Harper Lee's Pulitzer Prize-winning masterwork of honor and injustice in the deep South—and the heroism of one man in the face of blind and violent hatred
One of the best-loved stories of all time, To Kill a Mockingbird has been translated into more than forty languages, sold more than forty million copies worldwide, served as the basis for an enormously popular motion picture, and was voted one of the best novels of the twentieth century by librarians across the country. A gripping, heart-wrenching, and wholly remarkable tale of coming-of-age in a South poisoned by virulent prejudice, it views a world of great beauty and savage inequities through the eyes of a young girl, as her father—a crusading local lawyer—risks everything to defend a black man unjustly accused of a terrible crime.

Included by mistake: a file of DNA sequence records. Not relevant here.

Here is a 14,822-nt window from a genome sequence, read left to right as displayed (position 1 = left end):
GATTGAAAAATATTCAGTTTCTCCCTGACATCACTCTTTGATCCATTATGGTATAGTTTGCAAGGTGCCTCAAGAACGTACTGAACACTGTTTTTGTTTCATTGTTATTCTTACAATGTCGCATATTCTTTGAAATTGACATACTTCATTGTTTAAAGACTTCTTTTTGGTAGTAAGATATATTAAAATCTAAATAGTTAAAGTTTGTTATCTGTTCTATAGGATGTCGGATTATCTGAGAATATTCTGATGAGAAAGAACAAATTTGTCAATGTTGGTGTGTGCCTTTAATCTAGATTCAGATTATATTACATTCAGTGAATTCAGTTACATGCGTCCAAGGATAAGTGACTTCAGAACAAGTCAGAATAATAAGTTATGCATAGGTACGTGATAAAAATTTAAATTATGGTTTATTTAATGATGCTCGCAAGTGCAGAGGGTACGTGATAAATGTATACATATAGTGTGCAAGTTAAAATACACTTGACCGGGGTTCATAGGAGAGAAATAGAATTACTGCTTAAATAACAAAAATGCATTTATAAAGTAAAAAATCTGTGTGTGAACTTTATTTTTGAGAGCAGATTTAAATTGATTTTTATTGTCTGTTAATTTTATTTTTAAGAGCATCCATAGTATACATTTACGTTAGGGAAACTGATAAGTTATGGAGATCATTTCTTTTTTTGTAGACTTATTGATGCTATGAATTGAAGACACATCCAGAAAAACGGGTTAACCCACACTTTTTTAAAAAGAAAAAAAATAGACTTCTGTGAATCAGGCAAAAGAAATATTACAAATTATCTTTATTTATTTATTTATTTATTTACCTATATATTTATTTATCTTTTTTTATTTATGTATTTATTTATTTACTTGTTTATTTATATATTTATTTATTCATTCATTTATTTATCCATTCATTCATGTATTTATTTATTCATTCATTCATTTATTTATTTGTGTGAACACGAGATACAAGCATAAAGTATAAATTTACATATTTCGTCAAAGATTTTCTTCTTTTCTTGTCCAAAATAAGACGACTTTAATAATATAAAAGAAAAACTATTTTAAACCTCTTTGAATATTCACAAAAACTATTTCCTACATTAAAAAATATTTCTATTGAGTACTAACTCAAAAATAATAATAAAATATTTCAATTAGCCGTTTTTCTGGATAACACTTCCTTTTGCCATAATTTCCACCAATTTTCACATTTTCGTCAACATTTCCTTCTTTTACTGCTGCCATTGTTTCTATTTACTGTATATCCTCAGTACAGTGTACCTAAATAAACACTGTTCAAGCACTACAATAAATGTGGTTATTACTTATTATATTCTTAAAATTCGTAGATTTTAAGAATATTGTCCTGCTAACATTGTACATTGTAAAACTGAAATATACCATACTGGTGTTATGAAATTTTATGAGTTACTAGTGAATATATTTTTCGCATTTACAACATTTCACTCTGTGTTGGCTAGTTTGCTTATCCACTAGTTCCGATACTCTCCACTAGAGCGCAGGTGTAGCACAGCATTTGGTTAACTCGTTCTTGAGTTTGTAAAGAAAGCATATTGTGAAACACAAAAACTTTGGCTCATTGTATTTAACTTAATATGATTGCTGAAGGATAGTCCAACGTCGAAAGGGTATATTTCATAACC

Upon his passing in January 2017, Howard Frank Mosher was recognized as one of America’s most acclaimed writers. His fiction set in the world of Vermont’s fabled Northeast Kingdom chronicles the intertwining family histories of the natives, wanderers, outcasts, and others who settled in this ethereal place. In its obituary, The New York Times wrote, “Mr. Mosher’s fictional Kingdom County, Vt., became his New England version of Faulkner’s Yoknapatawpha County.”
In Points North, completed just weeks before his death, Mosher presents a brilliant, lovingly-evoked collection of stories that center around the Kinneson family, ranging over decades of their history in the Kingdom. From a loquacious itinerant preacher who beguiles the reticent farmers and shopkeepers of a small New England town, to a proposed dam that threatens the river that Kinneson men have fished for generations, the scandalous secret of a romance and its violent consequences, and a young man’s seemingly fruitless search for love—Points North is a full-hearted, gently-comic, and beautifully-written last gift to the readers who treasure Howard Frank Mosher.